There are advantages to not living in University accommodation. If you have family commitments you can continue to fulfil these, and you may save money. There are also challenges, but we hope the information on this page will help you adjust to university life. If you find that your query is not addressed or if you have any specific questions, please email email@example.com
Even if you won't be living in University accommodation, you'll still be assigned a college, and you'll be a member of that college community throughout the whole of your studies. We have seven colleges at Kent: Eliot, Rutherford, Darwin, Keynes, Woolf and Turing at Canterbury, and Medway College at Medway. The colleges provide a support network and offer a range of support services and social activites, and they each have a student committee. Read more about the colleges on the Student Guide.
Adjusting to university life
Starting university is a big change, no matter where you're living. You may be balancing family commitments, working, or raising a family while beginning your university journey. This can be a lot to juggle in the first few weeks while you're working to get the balance right. If you feel you would benefit from talking to someone, our Wellbeing Service offers free support to all Kent students. There is also Nightline, a a student-led listening service aimed at providing out of hours support for students across Canterbury.
Challenges as a local or commuting student
Time spent travelling: Try and makes this as enjoyable as possible. Make sure you know the quickest way to travel to the University and that you have the best deal possible on your transport costs. We have a range of travel discounts for our students, so make sure you have a look at these pages and visit the transport team during the Welcome Week events.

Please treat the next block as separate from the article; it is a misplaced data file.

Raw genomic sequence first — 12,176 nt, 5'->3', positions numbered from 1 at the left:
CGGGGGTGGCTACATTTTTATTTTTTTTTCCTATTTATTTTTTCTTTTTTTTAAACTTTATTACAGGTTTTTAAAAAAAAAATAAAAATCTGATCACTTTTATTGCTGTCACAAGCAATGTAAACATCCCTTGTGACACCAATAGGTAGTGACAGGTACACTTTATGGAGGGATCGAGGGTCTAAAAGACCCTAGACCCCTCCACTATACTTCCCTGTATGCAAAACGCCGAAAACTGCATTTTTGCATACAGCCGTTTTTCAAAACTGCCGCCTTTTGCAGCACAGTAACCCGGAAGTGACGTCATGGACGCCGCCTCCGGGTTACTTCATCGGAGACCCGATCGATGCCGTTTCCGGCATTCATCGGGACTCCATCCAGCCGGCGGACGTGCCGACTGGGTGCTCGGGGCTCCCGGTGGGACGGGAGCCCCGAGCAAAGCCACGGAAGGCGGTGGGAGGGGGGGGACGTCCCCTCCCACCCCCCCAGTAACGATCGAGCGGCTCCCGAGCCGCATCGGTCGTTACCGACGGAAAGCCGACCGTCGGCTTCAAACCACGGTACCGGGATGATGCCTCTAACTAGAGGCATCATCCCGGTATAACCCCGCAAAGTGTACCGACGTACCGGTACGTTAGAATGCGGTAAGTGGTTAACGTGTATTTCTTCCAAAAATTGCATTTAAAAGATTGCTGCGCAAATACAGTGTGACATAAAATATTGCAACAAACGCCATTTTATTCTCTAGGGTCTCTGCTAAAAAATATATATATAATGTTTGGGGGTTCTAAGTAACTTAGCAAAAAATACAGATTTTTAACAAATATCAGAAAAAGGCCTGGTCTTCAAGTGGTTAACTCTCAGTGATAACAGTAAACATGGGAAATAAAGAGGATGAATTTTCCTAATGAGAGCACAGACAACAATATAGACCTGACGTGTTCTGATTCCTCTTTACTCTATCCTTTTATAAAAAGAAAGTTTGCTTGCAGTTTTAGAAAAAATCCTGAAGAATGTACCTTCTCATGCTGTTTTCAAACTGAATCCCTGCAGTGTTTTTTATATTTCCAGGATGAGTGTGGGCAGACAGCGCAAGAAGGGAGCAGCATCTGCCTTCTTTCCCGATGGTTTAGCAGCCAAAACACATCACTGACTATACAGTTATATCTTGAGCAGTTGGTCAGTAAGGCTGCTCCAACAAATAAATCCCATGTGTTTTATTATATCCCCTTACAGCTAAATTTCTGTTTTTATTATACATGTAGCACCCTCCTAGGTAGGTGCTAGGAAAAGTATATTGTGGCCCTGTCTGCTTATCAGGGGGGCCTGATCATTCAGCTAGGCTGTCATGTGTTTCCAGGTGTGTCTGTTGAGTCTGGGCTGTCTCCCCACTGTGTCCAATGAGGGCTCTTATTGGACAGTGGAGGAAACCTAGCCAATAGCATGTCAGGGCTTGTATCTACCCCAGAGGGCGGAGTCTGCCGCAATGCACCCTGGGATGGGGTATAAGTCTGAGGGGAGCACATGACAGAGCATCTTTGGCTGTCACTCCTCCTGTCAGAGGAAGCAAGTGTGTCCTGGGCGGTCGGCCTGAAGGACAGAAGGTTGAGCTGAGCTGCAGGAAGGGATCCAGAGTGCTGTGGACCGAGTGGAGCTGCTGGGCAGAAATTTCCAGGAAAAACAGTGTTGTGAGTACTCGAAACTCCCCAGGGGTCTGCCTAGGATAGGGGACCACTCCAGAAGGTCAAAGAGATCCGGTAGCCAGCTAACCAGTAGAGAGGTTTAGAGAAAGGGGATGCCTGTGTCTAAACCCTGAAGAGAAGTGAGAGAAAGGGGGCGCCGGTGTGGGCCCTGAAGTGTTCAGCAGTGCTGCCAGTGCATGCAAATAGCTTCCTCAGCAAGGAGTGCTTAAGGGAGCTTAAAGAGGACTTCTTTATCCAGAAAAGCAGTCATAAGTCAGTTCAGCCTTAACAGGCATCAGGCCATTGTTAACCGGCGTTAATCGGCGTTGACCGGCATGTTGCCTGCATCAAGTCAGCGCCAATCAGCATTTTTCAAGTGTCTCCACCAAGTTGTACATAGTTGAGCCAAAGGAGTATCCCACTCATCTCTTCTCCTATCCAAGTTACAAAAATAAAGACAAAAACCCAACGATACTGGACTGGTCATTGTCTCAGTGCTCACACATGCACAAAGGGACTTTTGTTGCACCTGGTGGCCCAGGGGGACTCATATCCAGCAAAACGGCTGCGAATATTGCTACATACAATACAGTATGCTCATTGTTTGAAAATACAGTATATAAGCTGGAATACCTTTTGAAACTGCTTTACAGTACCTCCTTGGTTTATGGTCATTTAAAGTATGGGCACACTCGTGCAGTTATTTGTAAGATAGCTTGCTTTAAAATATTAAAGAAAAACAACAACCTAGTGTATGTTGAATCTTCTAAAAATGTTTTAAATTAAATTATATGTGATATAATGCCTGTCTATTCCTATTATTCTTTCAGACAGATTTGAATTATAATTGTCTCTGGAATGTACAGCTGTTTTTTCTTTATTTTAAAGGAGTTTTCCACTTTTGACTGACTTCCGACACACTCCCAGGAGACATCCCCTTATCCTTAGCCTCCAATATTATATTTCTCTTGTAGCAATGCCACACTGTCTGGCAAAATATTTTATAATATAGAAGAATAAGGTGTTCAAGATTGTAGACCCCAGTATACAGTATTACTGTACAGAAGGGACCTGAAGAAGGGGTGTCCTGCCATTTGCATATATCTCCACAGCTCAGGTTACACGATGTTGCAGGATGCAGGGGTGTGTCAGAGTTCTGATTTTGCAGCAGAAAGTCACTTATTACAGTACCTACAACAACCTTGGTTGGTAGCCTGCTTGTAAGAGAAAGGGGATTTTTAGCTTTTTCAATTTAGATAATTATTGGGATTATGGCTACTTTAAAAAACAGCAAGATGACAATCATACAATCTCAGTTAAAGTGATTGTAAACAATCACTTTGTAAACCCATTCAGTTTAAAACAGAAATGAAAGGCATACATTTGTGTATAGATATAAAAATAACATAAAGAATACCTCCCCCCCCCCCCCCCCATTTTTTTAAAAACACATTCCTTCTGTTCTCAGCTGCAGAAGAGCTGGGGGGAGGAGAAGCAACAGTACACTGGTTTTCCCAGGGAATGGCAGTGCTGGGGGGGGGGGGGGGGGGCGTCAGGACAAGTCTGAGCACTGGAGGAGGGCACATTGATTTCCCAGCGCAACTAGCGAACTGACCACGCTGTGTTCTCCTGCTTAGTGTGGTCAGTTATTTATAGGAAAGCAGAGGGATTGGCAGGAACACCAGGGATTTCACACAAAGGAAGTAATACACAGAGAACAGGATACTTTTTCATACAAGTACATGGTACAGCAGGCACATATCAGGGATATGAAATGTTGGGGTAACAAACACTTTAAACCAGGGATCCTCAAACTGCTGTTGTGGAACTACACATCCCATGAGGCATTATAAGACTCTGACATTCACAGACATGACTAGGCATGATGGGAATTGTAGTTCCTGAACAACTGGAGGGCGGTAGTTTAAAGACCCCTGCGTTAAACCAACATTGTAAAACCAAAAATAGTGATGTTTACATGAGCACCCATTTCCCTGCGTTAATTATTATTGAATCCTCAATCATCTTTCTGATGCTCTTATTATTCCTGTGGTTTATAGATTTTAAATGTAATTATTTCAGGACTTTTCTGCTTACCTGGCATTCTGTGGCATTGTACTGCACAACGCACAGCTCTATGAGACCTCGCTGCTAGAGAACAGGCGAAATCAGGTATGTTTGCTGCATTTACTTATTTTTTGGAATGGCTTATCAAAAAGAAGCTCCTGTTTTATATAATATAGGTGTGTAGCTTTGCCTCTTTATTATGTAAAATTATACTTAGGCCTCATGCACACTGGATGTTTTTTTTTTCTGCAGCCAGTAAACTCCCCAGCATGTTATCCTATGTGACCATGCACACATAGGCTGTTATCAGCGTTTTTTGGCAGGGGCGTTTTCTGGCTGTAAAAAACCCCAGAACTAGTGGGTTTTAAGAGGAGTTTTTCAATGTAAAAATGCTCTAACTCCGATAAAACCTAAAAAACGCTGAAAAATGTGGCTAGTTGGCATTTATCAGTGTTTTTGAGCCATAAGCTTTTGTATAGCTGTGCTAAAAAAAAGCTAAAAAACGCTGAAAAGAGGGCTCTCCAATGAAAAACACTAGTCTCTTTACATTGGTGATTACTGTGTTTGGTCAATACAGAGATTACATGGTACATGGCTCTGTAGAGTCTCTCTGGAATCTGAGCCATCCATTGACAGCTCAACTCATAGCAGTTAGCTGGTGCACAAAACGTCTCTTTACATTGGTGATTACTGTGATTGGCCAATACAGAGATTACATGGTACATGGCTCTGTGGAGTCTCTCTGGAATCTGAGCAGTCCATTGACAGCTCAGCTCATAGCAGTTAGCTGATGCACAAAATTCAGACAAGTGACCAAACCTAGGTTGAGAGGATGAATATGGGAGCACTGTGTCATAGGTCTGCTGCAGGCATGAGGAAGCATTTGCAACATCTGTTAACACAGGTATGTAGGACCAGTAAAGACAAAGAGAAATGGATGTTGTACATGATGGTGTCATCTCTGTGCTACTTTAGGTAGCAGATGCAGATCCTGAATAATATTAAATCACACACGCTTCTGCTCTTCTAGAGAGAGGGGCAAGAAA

Perceived lack of peer support: Those living in University accommodation are usually studying different subjects. So, while they tend to make friends with their house/flatmates soon after they arrive, they may also be spending a lot of time with people on their course. The beauty of university is that you make friends with a range of people in a number of ways: studying a subject you're passionate about, living in the same accommodation, and through the societies and sports clubs.
Welcome Week is a key time to meet people with similar interests to you - there are events organised by your academic school, inductions and lots of social events organised by the students' union. Try to go to as many of these events as you can. It's a great way to make friends, get familiar with the campus and find out about all the facilities available to you.
Student Buddy Scheme
Getting used to a new way of life is exciting, but can leave some students feeling a bit isolated. That's why Kent Union has developed the Buddy Scheme. The Buddy Scheme helps both new and returning students settle into life at Kent by matching them with students who are trained to provide informal support by regularly meeting up and sharing their experiences and tips.